We’re all used to hearing The Rolling Stones, but to Cubans, it was mind-blowing music.
Back in 2016, The Rolling Stones broke an international record. They became the first major rock band to perform in Cuba after the country lifted a ban on rock music.
What? A ban on rock music, you say? Yes, it’s true. Here’s the backstory.
Following the Cuban revolution, Fidel Castro banned rock music. It wasn’t on Cuban state-own TV and it wasn’t on the radio. Even Cubans who wore long hair like The Beatles or The Stones or wore beards faced harassment from the authorities.
And at The Stones’ concert– which was free to attend, mostly because Cubans earn about $20 per month in wages– Mick Jagger was not afraid to point out their anti-rock past.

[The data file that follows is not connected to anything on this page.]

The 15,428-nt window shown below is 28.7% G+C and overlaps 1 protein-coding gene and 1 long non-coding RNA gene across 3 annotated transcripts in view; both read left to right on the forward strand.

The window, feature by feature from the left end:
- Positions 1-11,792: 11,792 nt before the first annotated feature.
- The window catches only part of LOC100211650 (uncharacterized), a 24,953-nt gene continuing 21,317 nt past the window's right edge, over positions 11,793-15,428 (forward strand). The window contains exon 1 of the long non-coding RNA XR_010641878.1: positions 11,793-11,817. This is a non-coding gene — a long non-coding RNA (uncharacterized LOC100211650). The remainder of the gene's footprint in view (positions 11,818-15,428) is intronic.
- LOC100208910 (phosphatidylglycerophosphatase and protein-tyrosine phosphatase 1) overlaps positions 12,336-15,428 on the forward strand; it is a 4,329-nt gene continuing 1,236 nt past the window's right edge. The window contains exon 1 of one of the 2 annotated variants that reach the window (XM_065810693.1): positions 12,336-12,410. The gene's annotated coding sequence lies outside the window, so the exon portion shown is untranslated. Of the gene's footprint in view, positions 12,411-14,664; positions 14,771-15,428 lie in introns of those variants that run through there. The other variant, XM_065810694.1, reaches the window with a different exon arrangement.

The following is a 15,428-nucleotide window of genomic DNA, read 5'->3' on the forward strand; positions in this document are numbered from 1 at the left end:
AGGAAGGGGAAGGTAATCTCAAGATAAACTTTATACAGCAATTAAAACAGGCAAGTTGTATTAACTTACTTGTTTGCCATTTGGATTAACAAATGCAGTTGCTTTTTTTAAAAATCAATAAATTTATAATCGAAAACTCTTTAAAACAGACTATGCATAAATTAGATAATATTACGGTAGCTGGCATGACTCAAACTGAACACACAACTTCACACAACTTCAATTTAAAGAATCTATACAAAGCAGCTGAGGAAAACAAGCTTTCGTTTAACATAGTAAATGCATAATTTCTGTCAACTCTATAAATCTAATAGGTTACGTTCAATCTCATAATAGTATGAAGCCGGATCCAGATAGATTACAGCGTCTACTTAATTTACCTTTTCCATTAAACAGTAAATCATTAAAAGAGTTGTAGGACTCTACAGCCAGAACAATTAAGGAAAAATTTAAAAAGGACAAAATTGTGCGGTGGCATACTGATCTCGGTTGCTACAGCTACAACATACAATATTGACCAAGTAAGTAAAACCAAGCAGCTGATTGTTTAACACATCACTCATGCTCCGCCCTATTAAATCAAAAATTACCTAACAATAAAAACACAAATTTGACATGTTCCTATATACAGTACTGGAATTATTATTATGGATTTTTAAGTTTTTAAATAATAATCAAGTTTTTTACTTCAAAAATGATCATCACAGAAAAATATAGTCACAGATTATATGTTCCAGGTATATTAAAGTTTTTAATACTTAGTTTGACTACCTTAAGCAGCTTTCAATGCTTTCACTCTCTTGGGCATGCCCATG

“Years ago it was difficult to hear our music but here we are,” he said to the crowd in Spanish. “The times are changing.”
After the United States and Cuba announced in 2014 that they would be repairing their broken relationship, the work began to lift the Rock n’ Roll ban.
And it all culminated in The Stones playing a raucous set, including “Paint it Black,” “Sympathy for the Devil,” and “Brown Sugar.” Instead of blowing up balloons, the audience inflated condoms, which they bounced around in the air.
Ernesto Estevez, an English teacher who lives across the street from the field where the concert happened, remembered how then President Barack Obama made a historic visit to Cuba the same week of the record-breaking concert.
“I never would have guessed both things would have happened the same week,” he said. “But it has happened,” he said. “Which means anything can happen.”
Check out their performance of “Brown Sugar” during that concert: